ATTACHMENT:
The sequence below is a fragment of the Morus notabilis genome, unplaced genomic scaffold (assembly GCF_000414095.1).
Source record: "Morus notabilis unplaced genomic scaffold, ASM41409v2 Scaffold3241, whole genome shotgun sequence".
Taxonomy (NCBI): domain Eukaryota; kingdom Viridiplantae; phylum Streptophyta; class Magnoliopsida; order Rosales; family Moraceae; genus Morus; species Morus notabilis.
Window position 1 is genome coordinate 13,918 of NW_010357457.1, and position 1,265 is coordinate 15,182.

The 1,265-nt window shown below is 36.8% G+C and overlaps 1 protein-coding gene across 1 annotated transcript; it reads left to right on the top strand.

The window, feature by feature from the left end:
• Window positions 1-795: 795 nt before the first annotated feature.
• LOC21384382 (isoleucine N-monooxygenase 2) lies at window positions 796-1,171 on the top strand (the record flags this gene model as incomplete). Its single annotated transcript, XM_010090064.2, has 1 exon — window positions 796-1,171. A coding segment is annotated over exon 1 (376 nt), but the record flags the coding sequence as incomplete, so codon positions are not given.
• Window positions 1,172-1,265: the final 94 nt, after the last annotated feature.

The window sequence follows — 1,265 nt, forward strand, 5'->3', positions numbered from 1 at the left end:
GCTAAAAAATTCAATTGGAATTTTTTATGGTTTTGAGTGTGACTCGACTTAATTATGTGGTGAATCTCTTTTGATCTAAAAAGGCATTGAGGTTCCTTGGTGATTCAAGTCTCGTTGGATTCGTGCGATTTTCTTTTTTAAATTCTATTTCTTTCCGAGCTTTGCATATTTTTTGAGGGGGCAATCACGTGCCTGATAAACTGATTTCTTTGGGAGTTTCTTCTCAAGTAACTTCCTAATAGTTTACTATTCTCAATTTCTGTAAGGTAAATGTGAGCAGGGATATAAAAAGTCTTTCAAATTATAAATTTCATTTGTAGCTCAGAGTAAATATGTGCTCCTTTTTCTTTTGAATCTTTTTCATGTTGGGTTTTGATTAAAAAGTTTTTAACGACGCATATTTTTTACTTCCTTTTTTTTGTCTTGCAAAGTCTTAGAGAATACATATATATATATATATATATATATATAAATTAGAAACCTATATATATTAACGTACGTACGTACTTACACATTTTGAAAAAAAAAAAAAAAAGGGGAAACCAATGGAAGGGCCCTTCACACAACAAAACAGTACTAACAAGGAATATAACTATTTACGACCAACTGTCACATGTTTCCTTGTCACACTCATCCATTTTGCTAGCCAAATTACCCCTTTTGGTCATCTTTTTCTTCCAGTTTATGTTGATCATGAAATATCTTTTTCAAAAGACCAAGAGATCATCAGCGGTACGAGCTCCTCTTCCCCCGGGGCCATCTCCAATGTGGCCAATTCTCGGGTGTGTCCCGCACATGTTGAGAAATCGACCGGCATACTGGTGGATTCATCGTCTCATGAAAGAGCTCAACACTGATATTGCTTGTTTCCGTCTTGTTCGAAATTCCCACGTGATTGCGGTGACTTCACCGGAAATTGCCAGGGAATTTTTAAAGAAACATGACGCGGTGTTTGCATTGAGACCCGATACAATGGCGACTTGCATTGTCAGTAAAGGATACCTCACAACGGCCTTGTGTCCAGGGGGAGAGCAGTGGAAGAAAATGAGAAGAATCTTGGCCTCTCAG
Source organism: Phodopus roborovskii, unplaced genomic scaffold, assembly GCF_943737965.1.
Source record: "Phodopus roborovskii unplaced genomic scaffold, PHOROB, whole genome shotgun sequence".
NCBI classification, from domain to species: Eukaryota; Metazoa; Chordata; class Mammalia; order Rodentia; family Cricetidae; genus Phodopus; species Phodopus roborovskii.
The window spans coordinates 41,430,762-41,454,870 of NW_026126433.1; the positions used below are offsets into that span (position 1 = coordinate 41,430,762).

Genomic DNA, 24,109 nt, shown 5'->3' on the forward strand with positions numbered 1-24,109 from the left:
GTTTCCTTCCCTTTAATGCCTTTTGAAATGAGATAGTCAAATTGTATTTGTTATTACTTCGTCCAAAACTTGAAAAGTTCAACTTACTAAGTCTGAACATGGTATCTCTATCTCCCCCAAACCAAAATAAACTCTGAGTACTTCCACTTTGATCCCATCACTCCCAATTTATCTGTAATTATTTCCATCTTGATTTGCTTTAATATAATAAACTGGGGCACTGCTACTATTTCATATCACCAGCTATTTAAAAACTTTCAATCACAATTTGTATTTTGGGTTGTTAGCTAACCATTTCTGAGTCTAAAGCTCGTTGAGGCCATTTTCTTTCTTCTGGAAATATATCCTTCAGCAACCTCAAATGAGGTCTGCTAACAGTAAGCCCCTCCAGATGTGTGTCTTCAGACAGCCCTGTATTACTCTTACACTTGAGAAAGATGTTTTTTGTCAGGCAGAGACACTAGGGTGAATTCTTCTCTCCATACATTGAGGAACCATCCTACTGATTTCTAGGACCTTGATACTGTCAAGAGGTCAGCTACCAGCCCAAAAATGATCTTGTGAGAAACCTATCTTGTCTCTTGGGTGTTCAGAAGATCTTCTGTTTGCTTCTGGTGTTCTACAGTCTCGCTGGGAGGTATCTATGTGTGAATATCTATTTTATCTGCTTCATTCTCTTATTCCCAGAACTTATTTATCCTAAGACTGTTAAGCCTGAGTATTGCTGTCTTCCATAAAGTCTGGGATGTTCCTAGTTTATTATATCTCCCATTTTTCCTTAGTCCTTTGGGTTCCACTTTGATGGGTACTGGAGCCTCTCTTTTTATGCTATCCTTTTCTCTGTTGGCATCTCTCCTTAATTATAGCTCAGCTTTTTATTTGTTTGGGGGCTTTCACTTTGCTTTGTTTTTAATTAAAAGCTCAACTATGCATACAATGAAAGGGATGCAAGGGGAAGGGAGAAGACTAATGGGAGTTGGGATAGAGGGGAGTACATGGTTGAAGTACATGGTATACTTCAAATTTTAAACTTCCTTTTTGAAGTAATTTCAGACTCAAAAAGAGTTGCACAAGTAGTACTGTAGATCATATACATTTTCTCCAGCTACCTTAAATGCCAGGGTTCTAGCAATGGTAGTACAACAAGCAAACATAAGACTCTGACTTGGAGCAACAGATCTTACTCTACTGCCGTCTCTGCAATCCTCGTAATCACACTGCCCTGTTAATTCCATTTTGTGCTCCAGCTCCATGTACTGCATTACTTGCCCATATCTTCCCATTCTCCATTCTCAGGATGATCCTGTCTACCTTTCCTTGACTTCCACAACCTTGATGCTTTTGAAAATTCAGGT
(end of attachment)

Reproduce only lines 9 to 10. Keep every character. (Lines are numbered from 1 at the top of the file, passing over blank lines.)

• Window positions 1,172-1,265: the final 94 nt, after the last annotated feature.

The window sequence follows — 1,265 nt, forward strand, 5'->3', positions numbered from 1 at the left end: